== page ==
And don’t you find those who remind you that you’re going to make up the hour of sleep you lose here in spring when we switch back to standard time in November rather dull? What are they smoking? Here in my neck of the woods, it’s nearly eight months between the beginning of daylight saving time and the ending of daylight saving time. That’s about 225 days. Now, do you really think that 225 nights from now, you’re going to put on your PJs, crawl into bed, yawn, and say to yourself — or anyone nearby — “Gosh, I’m so glad I’m going to get back that hour of sleep that daylight saving time stole from me last March.”
I honestly don’t think so, and you don’t really think so either. Yet you’re going to hear people moaning and complaining about losing an hour of sleep when daylight saving time begins until your poor ears fall off. You’re going to hear why they think daylight saving time is a terrible idea. You’re going to hear people tell you that you are going to have that stolen hour eat away at you until you can get it back next autumn.
I like daylight savings time because I can stay up past 9:00 PM – heck I can go out and mow the grass at 9:00 PM if I want to. I can sit outside and drink beer and read a book. During daylight saving time, I can read a 350-page novel in three or four nights. I can stay awake until 11:00 PM or so, just like the younger folks do. That means I can mow the lawn, read a book, drink a beer and watch a movie — all in the same evening! So, what’s not to like about Daylight Saving Time? Or daylight saving time?
OK so I have to walk in the light. Big deal! My new Cat’s Pause® walking shoes are bright red – and I don’t mind stylin’ around in the daylight wearing them. They’re pretty cool! People stop me and say, “Man, I love your shoes!” “They’re Cats Pause® I say – you can’t get shoes like these at Target!”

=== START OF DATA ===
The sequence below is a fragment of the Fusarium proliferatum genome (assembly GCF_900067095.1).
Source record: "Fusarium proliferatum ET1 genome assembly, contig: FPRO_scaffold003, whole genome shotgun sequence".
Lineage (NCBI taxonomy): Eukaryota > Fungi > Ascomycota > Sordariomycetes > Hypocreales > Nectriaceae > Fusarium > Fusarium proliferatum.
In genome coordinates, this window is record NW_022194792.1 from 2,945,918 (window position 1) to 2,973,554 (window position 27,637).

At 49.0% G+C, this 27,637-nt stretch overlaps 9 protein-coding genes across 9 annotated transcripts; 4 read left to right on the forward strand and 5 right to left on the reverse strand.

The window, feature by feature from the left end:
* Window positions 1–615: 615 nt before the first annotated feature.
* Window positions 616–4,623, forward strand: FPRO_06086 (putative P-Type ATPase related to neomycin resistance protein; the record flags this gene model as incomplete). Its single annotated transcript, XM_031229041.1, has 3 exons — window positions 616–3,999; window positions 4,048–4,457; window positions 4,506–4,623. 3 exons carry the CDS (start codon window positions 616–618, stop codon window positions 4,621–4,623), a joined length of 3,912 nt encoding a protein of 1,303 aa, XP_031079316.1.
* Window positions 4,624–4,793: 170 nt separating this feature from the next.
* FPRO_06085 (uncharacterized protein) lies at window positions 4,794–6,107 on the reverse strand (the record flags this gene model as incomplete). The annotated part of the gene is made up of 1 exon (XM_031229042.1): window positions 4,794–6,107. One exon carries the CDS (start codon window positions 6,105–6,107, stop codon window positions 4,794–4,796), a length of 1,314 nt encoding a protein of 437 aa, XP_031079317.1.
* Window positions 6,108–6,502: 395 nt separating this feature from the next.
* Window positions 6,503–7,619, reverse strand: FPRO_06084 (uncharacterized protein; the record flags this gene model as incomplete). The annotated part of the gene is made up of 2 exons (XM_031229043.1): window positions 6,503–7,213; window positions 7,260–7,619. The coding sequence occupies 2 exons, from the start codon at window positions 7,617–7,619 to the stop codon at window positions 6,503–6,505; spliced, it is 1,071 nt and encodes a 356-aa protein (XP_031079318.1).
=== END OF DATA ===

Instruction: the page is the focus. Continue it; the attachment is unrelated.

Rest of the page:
And though I walk in the daylight after daylight saving time begins, no one younger than 50 notices me anyway – I’m invisible. And that’s a good thing, because I don’t have to comb what’s left of my hair or even wipe the spaghetti sauce off my mouth. And, if it’s windy I just wear a hat, no matter how hot it is. The few long tufts of hair I do have all fit nicely under my tight-fitting knit stocking hat. I even have one to match my Cats Pause® shoes.
And remember, it’s daylight saving time, no uppercase letters and no “s” in saving. Daylight saving time starts on Sunday. But don’t wait until Sunday to set your clocks ahead. Do it before you go to bed on Saturday or before you twist off into the dark cold night.
And think of this: Someday soon, people won’t have a clue what it means to “set” your clocks ahead one hour – or set them back an hour. Clocks that have to be “set” will be soon be as outdated as the rotary dial telephone. Have you ever shown a youngster a rotary dial telephone? They don’t have a clue what to do with it.
Anyway, if you live in most of the USA – but not those of you who live in Hawaii or Arizona please do set your clocks ahead one hour on Saturday night before you go to bed or skulk off to your favorite watering hole.
And don’t let me hear you say “daylight savings time”.
And definitely don’t let me hear a peep from you about losing an hour of sleep.